Portugal’s Prime Minister Pedro Passos Coelho told lawmakers the country would not be asking for a second bailout and the troika of international lenders would not be extending its stay in the country beyond what was initially agreed.
Portugal will not seek a second bailout and the troika will not stay in the country longer than expected, Prime Minister Pedro Passos Coelho said during a debate in parliament where he pushed for a European banking union.
We will not ask for a second bailout, we will not have the troika here longer than needed and we will cover the financial gap” with tax revenues, Passos Coelho said Friday, quoted by financial newspaper Jornal de Negócios.
The leader of the centre-right coalition government added that the austerity measures included in the 2013 state budget aim to help Portugal “get rid of the troika sooner.”
During his speech, Passos Coelho also said it was important to break up the link between banks and sovereign states through a financial union in order to solve the financing restraints to companies and households.
We need to break the link between banks and states, so banks and companies can be judged based on their own merits and not based on their geographic location,” the Portuguese prime minister said.
PM promises to cut state primary expenditure
Portuguese Prime Minister also defended his government’s performance in parliament as speculation swirled around the 2013 budget.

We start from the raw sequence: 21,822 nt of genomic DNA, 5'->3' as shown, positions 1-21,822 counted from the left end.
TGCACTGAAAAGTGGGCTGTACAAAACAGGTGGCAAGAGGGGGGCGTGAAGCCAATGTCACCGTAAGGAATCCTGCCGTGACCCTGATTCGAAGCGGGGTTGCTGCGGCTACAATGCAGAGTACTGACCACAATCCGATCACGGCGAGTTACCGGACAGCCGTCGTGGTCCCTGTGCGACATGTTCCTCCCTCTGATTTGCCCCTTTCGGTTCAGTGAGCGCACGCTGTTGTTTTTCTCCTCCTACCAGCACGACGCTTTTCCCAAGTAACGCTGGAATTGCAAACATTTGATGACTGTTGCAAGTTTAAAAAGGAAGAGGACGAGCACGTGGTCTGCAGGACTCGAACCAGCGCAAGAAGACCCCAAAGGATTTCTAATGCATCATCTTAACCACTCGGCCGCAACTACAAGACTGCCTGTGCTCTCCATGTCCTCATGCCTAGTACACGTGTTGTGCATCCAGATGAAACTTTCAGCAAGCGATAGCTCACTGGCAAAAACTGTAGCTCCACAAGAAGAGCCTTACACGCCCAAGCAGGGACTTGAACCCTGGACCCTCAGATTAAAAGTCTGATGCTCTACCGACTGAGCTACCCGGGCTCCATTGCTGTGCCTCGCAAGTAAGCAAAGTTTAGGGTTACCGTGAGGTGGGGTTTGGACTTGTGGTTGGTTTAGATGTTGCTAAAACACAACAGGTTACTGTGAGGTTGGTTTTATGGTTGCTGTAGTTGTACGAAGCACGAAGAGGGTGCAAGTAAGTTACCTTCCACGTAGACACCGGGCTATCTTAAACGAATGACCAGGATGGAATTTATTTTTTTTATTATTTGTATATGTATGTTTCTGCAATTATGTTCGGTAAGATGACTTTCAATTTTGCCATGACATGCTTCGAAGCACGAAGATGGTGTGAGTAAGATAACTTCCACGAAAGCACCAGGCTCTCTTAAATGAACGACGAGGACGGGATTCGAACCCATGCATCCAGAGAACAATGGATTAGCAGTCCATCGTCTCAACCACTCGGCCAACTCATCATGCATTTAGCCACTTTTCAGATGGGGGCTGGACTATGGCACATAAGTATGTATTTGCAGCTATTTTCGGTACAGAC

Although still at a preliminary stage and due to be definitively decided on Monday morning prior to its parliamentary presentation that afternoon, the prime minister hailed the cut in state primary expenditure.
We are dealing with a reduction of around €13bn in state primary expenditure, an amount without comparison over the last four decades in Portugal,” said Passos Coelho.
Having spent €83bn in 2010, the state correspondingly plans to reduce that amount to €70bn in 2013 with that forecast excluding interest payments that the prime minister estimated at €7.5bn and defined as “the largest national burden” due to “irresponsible past policies.”
However, there was no confirmation as to how many jobs will be lost with Passos Coelho stating that he had no numbers about how many would be going across the civil service but said that estimates had been made.
Among the known details to the 2013 budget is the country’s contribution to the European Stability Mechanism, totalling €803m, and a 4% tax surcharge.
The need to balance the books comes after Portugal’s €78bn bailout by the troika of international lenders, which rose to €79bn in the fifth evaluation of the country’s progress following the calculation of exchange rate fluctuations in the International Monetary Fund’s dollar based loan.
with Lusa News Last update 2:10pm